The story continues… (Episode 2 of 6)
MY FRIEND FIGARO is a single story which I have partitioned into six episodes which I plan to post daily with each episode flowing into the next. For maximum understanding, you have to follow the unfolding story daily for the number of days it will run.
Feel free to share the episodes but don’t modify in any way without permission.
How did Figaro die? Well, here’s the story.
The day was bright and sunny, and I was lounging in a heap of compost here in Flyville, tending to my business. Next thing I knew, Figaro excitedly landed, and told me that his “nasal compass” (one of his witty remarks), had picked up a pleasant aroma and he would like us to go check it out. He said it was a sting operation. No risks, he said. Quite honestly, I had some doubts about the idea. Primarily because I wasn’t really hungry. I mean, I was already tending to “business” on the heap of compost. (Remember my compost?). However, the idea sounded really alluring, and Figaro wasn’t going to take “no” for an answer. Even if I had declined he would have gone ahead with the adventure, without me. So I figured there was nothing to lose by tagging along with him. I still had my heap of compost waiting for me. It was mine, and it wasn’t going anywhere. Again, it isn’t everyday that we flies get to dig into some really nice and fresh-from-the-pan human food. Well, I saddled up and both of us buzzed off.
Figaro’s excitement was all over the place. He kept doing acrobatic flips, taking dives and upward thrusts that I wouldn’t imagine doing myself. His excitement was visible. Figaro had hit it big, or so we thought.
When we arrived at our destination; a really massive house in a beautiful neighborhood. The first thing I noticed was that there weren’t a lot of flies around, and the few that buzzed past us all kept to themselves. None as much as looked in our direction, or paid us any mind. My self-preservation instincts kicked in, and I became cautious.
In that moment, the lessons I learnt in Flyville Aviation Academy came flooding back to me. We were taught as newbie fliers, that the first thing to do on a mission such as the one we were embarked upon was to do a “reconnoiter flight sequence” on our target before ‘honing in’. (My expression for landing/digging-in). The main essence of the reconnoiter flight sequence is to discover other secondary escape routes to facilitate easy escape in the event of possible sealing off, and closure of the primary entry point by potential hostiles.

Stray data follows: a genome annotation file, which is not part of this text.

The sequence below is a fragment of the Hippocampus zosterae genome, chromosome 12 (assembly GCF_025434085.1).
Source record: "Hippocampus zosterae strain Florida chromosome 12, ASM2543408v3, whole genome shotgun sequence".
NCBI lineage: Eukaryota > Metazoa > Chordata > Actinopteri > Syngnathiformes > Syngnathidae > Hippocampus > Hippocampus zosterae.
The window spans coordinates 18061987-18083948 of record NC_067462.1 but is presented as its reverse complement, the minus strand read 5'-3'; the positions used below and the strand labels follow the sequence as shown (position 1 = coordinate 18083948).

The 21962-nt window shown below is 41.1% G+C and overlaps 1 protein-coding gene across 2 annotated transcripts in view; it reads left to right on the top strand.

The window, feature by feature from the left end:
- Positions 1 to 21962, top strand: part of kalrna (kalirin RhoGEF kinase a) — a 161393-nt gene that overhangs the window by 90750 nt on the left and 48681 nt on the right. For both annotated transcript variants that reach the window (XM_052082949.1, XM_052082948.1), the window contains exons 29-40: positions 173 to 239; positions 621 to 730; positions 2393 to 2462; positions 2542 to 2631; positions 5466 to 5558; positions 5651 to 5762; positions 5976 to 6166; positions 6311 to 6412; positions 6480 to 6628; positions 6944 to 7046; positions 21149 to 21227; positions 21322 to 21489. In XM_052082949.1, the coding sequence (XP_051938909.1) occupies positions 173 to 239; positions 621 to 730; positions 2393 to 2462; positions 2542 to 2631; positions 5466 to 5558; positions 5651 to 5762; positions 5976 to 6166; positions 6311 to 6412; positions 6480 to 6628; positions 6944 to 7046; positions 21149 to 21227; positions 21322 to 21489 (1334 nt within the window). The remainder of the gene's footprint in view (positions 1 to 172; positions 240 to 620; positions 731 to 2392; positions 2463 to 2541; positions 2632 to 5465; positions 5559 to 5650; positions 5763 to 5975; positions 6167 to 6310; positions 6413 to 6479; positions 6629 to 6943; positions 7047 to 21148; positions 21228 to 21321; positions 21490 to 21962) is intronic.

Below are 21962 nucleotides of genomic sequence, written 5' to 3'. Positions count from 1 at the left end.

In any case, as longtime fliers, Figaro and I did all the required preliminary reconnaissance to ensure that the coast was in fact clear. You see, Figaro always prided in the fact that he had never used a secondary escape route to facilitate his escape, as he had always outwitted hostiles by escaping through the primary point of entry. To him, it was one way in, and the same way out. He was “Houdini the escape artist”. He was Figaro the fly Fly! All the flies at Flyville marveled at his record. Rumor had it that one time Figaro was cornered by a bunch of hostiles with fly-swatters and fly catchers, but he outwitted them all and escaped without a scratch. (He neither confirmed nor denied it to me). Indeed Figaro had perfected the art of escape, (or so he thought).
What made Figaro larger than life in his own eyes was that he never took the pains of looking for a secondary escape point. He was too “fly” for that. He was Figaro the Fly!
To be continued in Episode 3 of 6.
Written by Ikenna Anyadike.